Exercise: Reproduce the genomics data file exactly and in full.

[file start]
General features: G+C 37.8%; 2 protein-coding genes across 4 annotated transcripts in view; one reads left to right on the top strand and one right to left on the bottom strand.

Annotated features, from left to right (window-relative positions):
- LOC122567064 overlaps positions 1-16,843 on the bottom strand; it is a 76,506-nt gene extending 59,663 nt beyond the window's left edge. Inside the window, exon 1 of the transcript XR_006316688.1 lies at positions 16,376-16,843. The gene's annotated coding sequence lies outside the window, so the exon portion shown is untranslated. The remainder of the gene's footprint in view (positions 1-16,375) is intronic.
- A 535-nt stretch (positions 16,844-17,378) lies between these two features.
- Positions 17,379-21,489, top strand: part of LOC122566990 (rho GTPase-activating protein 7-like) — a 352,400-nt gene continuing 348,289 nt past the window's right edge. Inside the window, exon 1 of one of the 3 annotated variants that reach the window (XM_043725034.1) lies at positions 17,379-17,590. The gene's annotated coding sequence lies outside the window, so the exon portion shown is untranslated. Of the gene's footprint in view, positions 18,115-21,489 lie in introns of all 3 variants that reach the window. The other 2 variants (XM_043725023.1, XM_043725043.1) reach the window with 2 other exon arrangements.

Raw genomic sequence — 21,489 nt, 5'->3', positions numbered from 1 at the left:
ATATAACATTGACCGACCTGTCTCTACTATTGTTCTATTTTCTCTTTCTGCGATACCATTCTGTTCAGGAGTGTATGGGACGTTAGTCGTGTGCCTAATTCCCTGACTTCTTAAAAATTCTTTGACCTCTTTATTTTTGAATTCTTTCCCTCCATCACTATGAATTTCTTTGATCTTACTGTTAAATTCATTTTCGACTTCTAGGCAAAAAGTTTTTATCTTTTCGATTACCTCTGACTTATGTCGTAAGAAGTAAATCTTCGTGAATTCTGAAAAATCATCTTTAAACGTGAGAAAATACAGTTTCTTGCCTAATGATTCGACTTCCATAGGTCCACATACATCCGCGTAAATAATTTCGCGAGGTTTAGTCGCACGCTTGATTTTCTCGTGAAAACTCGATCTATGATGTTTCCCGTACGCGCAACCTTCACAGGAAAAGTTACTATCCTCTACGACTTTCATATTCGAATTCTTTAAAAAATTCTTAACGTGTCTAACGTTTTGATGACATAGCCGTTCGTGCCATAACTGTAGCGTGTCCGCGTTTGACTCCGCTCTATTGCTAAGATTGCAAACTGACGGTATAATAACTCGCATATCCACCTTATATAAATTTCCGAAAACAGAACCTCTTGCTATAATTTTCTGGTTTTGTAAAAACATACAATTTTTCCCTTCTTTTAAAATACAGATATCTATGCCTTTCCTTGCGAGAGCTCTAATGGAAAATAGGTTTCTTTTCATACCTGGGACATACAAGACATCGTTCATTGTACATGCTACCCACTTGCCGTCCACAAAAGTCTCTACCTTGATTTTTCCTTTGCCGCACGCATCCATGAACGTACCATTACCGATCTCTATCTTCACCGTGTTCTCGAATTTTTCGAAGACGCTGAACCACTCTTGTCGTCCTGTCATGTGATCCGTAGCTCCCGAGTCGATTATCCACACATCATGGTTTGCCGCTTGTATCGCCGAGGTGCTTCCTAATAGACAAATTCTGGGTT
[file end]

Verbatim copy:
General features: G+C 37.8%; 2 protein-coding genes across 4 annotated transcripts in view; one reads left to right on the top strand and one right to left on the bottom strand.

Annotated features, from left to right (window-relative positions):
- LOC122567064 overlaps positions 1-16,843 on the bottom strand; it is a 76,506-nt gene extending 59,663 nt beyond the window's left edge. Inside the window, exon 1 of the transcript XR_006316688.1 lies at positions 16,376-16,843. The gene's annotated coding sequence lies outside the window, so the exon portion shown is untranslated. The remainder of the gene's footprint in view (positions 1-16,375) is intronic.
- A 535-nt stretch (positions 16,844-17,378) lies between these two features.
- Positions 17,379-21,489, top strand: part of LOC122566990 (rho GTPase-activating protein 7-like) — a 352,400-nt gene continuing 348,289 nt past the window's right edge. Inside the window, exon 1 of one of the 3 annotated variants that reach the window (XM_043725034.1) lies at positions 17,379-17,590. The gene's annotated coding sequence lies outside the window, so the exon portion shown is untranslated. Of the gene's footprint in view, positions 18,115-21,489 lie in introns of all 3 variants that reach the window. The other 2 variants (XM_043725023.1, XM_043725043.1) reach the window with 2 other exon arrangements.

Raw genomic sequence — 21,489 nt, 5'->3', positions numbered from 1 at the left:
ATATAACATTGACCGACCTGTCTCTACTATTGTTCTATTTTCTCTTTCTGCGATACCATTCTGTTCAGGAGTGTATGGGACGTTAGTCGTGTGCCTAATTCCCTGACTTCTTAAAAATTCTTTGACCTCTTTATTTTTGAATTCTTTCCCTCCATCACTATGAATTTCTTTGATCTTACTGTTAAATTCATTTTCGACTTCTAGGCAAAAAGTTTTTATCTTTTCGATTACCTCTGACTTATGTCGTAAGAAGTAAATCTTCGTGAATTCTGAAAAATCATCTTTAAACGTGAGAAAATACAGTTTCTTGCCTAATGATTCGACTTCCATAGGTCCACATACATCCGCGTAAATAATTTCGCGAGGTTTAGTCGCACGCTTGATTTTCTCGTGAAAACTCGATCTATGATGTTTCCCGTACGCGCAACCTTCACAGGAAAAGTTACTATCCTCTACGACTTTCATATTCGAATTCTTTAAAAAATTCTTAACGTGTCTAACGTTTTGATGACATAGCCGTTCGTGCCATAACTGTAGCGTGTCCGCGTTTGACTCCGCTCTATTGCTAAGATTGCAAACTGACGGTATAATAACTCGCATATCCACCTTATATAAATTTCCGAAAACAGAACCTCTTGCTATAATTTTCTGGTTTTGTAAAAACATACAATTTTTCCCTTCTTTTAAAATACAGATATCTATGCCTTTCCTTGCGAGAGCTCTAATGGAAAATAGGTTTCTTTTCATACCTGGGACATACAAGACATCGTTCATTGTACATGCTACCCACTTGCCGTCCACAAAAGTCTCTACCTTGATTTTTCCTTTGCCGCACGCATCCATGAACGTACCATTACCGATCTCTATCTTCACCGTGTTCTCGAATTTTTCGAAGACGCTGAACCACTCTTGTCGTCCTGTCATGTGATCCGTAGCTCCCGAGTCGATTATCCACACATCATGGTTTGCCGCTTGTATCGCCGAGGTGCTTCCTAATAGACAAATTCTGGGTT